Onyinye OyedeleMonday, March 27, 2006
[email protected]
Ontario, Canada



here is no doubt that one of the "evidence" of your sojourning abroad is how you speak. The way you pronounce some words and twist your mouth when speaking your phonetics has a way of captivating people who are in awe of those who have lived abroad! In one way or another your pronunciations will be affected. One of the first things I learnt in integrated science in secondary school is that there are some factors that affect growth; such as your environment. If you have a set of twins separated at birth and one is sent to the United States while the other is left in Nigeria, there is no doubt that if they unite after many years that they will sound and look different. The way they see things will be different too. If they decide to swap places they will also adapt in different ways. The twin who had lived in Nigeria will not automatically start speaking "Americana". So many of us out here battle everyday with our accents in our struggle to blend.

Every ethnic group has an accent peculiar to them. It is their trademark and national identity in most cases. Should we be ashamed of it? In the process of blending, the most important thing is to strive to communicate properly. Let what you are trying to say be packaged in the best simple English possible. I used to think university lecturers would be impressed by the use of big words in essays! They are actually looking for simple and straightforward sentences, when it comes to written English. Of course we might need to improve on some of our intonations when you are speaking so that your lecturers, fellow students and work colleagues will hear you clearly. I also learnt that you have to talk gently otherwise you might be mistaken as being aggressive. We have a lot of facial expressions when talking or trying to narrate an incident! We are very good with hand and other body gestures, and sometimes our actions could be misinterpreted. There is a need for organizations to understand cultural expressions and try not to read the wrong signals. Until then ……….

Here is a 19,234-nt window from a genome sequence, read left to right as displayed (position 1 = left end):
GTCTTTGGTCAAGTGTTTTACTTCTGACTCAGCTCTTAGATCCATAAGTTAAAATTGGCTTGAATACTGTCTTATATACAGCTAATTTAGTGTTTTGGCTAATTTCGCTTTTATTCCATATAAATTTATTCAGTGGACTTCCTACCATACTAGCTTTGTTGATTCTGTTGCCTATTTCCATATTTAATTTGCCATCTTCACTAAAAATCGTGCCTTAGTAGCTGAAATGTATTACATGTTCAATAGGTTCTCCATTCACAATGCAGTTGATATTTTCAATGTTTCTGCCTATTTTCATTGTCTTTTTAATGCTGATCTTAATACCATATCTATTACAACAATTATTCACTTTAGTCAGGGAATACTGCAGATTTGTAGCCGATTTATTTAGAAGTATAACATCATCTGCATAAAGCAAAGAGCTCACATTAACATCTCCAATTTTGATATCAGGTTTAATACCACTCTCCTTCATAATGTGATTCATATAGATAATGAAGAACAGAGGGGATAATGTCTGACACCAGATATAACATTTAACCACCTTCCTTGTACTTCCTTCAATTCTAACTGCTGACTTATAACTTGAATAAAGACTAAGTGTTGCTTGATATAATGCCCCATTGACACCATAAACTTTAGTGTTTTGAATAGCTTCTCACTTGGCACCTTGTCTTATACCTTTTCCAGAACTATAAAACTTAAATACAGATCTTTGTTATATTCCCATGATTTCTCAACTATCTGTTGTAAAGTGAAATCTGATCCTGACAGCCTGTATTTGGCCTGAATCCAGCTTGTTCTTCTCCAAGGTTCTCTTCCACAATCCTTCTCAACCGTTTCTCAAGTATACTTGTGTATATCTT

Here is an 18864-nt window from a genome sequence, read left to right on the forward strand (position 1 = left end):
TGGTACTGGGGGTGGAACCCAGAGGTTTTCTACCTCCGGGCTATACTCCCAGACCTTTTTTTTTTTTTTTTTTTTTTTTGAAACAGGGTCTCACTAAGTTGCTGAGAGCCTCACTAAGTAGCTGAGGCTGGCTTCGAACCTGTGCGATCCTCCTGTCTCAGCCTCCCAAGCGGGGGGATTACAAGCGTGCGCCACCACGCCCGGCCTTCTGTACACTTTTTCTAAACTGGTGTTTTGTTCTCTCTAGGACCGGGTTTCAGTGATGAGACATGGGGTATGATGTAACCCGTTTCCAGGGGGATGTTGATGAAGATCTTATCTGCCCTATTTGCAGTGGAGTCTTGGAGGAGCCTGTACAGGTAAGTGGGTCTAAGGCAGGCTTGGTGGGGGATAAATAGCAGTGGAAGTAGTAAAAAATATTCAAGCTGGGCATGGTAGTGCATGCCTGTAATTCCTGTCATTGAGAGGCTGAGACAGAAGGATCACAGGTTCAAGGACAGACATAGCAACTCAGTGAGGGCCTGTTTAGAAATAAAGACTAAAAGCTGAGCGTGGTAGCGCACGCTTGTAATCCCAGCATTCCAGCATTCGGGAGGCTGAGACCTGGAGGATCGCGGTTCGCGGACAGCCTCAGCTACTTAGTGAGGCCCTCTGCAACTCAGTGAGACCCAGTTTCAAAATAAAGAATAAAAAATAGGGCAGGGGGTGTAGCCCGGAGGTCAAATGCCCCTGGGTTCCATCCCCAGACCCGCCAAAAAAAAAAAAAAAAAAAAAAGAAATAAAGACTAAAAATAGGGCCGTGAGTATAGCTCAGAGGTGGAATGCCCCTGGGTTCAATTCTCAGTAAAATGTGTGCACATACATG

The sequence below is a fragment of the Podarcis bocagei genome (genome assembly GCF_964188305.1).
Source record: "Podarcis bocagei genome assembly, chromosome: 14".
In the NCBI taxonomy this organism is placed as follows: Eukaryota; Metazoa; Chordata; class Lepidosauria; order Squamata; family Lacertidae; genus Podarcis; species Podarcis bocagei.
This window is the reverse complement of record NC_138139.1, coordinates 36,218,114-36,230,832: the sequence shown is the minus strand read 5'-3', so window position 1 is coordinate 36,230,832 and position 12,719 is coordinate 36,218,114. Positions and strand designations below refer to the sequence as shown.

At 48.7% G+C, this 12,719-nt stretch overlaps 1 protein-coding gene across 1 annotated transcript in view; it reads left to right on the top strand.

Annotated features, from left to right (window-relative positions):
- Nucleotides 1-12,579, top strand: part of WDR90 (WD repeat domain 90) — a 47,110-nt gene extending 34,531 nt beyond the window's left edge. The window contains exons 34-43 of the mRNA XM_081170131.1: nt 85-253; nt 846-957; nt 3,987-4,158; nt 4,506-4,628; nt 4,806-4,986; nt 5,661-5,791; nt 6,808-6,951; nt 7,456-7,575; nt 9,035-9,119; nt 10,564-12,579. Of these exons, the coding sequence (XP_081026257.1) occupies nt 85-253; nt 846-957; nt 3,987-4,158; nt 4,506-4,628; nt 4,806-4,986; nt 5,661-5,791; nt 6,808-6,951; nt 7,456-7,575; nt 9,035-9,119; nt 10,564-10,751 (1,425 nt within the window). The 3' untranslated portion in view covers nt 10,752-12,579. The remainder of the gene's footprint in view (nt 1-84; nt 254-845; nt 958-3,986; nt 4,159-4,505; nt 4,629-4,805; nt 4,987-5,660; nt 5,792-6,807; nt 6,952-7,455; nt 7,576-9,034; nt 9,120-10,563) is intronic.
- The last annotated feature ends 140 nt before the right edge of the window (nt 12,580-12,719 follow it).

The "switching" approach is still one of the ideal ways of handling this accent issue. Just switch from your Nigerian to British, American or Canadian accent as the situation requires and be calm. Call it faking…em, I will say it is a "blending skill". Well, in my house I will speak what I like and demonstrate, but because outside I am in a different cultural setting and I want to be understood, I will try to blend. It is an adjustment we have to make sometimes but I won't give myself unnecessary headache because I want to sound like an American, British or a Canadian. If along the way my Nigerian accent shows up……it will be business as usual and no apologies! If you go to a Chinese restaurant, do you understand all that they are saying? They speak English but you can still hear their accent and that will not stop you from placing your order. If you hear some other ethnic accents, you will cherish your own.

If you think you sound "Ibotic"(strong ibo accent), or you have another "conc" naija accent, it is fine as long as you know how to express yourself well. Just make some adjustments here and there and polish yourself. I have heard some British and American Street English that is not proper. If you want to learn the language, why not learn the real Queens English, not……….I don it! Me and my brother was there! In Nigeria, we are taught very well in school. We speak very well. We don't all have "conc." accents and we should not allow this issue to limit us in anyway. You can still continue to pursue your dreams and soon you will rise above any accent barriers.